|the dangers of binding mandatory arbitration (bma) clauses|
i called this dealership — honda san marcos — before i went, and asked whether a buyer is required to sign a binding arbitration clause. i was told no. i went in and negotiated what i considered to be a pretty good deal on a 2007 honda civic ex. however, when the buyer's order was put in front of me, there was the dispute resolution clause with "binding arbitration" stated at least twice! i told them i would not sign it with that clause, and they did everything they could to make me feel foolish about it. they said i will not find a dealership that does not require this. they sent two people out to "explain" the agreement to me. when i finally said i know what it means — i'm a lawyer — they sent out a lawyer to "explain" it to me! i was told that in 18 years, they had never had someone refuse to sign a buyer's order. i said i wasn't refusing to sign a buyer's order — i was refusing to sign a binding arbitration clause! while i was waiting (and they were getting ready to send out person #3), i called another dealership in town (howdy honda in austin) and asked whether they require a buyer to sign such an agreement. i was told no, but who knows if it's true (that's what they said at honda san marcos when i called, too).
an employee lost a job offer when he refused to agree to arbitrate.
e.e.o.c. v. luce, forward, hamilton & scripps, 345 f.3d 742, 745 (9th cir. 2003).
an employee was bound by an agreement to arbitrate she claimed she never even saw.
tinder v. pinker security, 305 f.3d 728, 730-733 (7th cir. 2002).
one employee faced an arbitration panel selected by a company that had an inherent bias in favor of the employer, because almost half of that company's annual income was the employer's fee.
walker v. ryan's family steak houses, inc., 400 f.3d 370, 386 (6th cir. 2005).*
an employee's choice of arbitrators was limited to those originally picked by the employer.
murray v. united food and commercial workers international union, 289 f.3d 297, 304 (4th cir. 2002).*
an employee was presented with an arbitration agreement that allowed the employer — only — to change the terms of the agreement unilaterally. the employee was not allowed to strike this provision before signing it — the company presented this agreement on a 'take-it-or-leave-it' basis.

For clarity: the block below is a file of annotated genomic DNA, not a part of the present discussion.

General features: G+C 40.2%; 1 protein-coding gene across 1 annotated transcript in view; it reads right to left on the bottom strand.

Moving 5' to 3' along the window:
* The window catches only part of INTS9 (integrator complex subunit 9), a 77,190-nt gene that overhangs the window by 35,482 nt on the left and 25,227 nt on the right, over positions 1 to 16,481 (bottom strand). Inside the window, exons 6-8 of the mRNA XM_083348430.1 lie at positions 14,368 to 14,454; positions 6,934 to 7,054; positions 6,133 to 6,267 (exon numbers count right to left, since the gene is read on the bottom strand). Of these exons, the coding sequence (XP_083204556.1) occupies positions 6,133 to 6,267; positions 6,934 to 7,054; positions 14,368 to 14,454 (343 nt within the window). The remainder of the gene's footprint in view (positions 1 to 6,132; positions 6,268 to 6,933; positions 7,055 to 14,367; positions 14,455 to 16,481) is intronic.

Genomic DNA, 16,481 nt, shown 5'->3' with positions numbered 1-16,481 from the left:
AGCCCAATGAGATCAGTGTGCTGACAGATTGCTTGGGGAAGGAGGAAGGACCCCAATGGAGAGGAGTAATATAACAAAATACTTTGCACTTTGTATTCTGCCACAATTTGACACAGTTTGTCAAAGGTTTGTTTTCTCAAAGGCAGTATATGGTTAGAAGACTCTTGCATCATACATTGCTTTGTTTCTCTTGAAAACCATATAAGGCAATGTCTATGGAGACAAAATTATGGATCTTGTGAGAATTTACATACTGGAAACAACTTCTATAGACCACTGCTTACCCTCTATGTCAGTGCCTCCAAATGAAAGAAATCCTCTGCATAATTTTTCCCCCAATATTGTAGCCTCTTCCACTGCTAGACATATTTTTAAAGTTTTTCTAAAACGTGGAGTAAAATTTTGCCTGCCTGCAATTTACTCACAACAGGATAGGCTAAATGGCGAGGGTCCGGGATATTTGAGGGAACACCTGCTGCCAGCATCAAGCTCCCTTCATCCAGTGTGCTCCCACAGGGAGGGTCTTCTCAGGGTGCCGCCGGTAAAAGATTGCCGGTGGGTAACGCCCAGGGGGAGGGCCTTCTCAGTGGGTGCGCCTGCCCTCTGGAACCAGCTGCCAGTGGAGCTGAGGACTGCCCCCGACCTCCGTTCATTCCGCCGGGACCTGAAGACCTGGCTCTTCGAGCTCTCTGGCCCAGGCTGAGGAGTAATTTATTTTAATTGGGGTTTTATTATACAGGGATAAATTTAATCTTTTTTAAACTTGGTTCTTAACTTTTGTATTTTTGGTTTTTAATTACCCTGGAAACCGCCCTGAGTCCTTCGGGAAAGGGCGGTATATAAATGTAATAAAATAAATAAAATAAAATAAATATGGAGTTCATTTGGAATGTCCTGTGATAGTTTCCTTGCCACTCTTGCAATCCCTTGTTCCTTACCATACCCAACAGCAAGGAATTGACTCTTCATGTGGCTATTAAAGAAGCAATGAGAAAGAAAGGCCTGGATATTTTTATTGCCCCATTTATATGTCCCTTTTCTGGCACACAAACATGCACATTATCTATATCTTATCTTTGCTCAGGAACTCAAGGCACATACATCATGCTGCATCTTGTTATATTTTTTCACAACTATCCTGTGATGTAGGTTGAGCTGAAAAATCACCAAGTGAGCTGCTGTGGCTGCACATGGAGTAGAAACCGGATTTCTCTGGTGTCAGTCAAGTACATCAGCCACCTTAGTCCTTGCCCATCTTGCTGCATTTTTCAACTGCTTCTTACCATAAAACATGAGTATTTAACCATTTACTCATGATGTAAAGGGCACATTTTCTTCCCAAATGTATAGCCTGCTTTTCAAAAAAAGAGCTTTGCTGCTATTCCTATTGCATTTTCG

ingle v. circuit city stores, inc., 328 f.3d 1165, 1179, 1171-72 (9th cir. 2003).*
an employee, who alleged that her co-worker ogled her breasts, gyrated against her from behind, complimented her on her "onion shaped butt," bragged of his sexual prowess, and asked repeatedly for one-night stands, lost her sexual harassment case in mandatory arbitration. she appealed to a court, but lost there too, because arbitrators' decisions are binding even when, as in this case, the judge agrees that under the law the employee should have won.
holding, "private justice," san francisco chronicle on the web (october 7, 2001), [hereafter "private justice"] (smith case).
an employee had to pay her employer's legal fees for the unsuccessful arbitration of her wrongful discharge claim — to the tune of over $207,000.
california state assembly democratic caucus, "assembly member levine presents employee rights act of 2006" (april 18, 2006).
a company's arbitration clause limited an employee's legal rights in the arbitration of his disability, pension benefits, and age discrimination case at seemingly every possible turn — e.g.:
brooks v. traveler's insurance company, 297 f.3d 167, 168-171 (2d cir. 2002).
ouch. a farmer contracted to grow chickens, and then sued for fraud and wrongful termination of contract.
the contract had an arbitration clause. the farmer said the arbitration clause was unconscionable under georgia law because it would be too expensive for her to arbitrate. specifically, the farmer showed that she and her husband own no land, have no cash savings, are on medicaid, get less than $1,000 per month from social security, and are on food stamps. her share (one-half) of the cost of arbitration would be between $27,500 and $29,000.
one problem: as all first year law students know, the question of unconscionability is based on the situation at the time the contract was made — not later on. and the farmer put on no evidence of her financial situation at the time the contract was made.
result: not unconscionable. ordered to proceed to arbitration.
from ross runkel's arbitration blog
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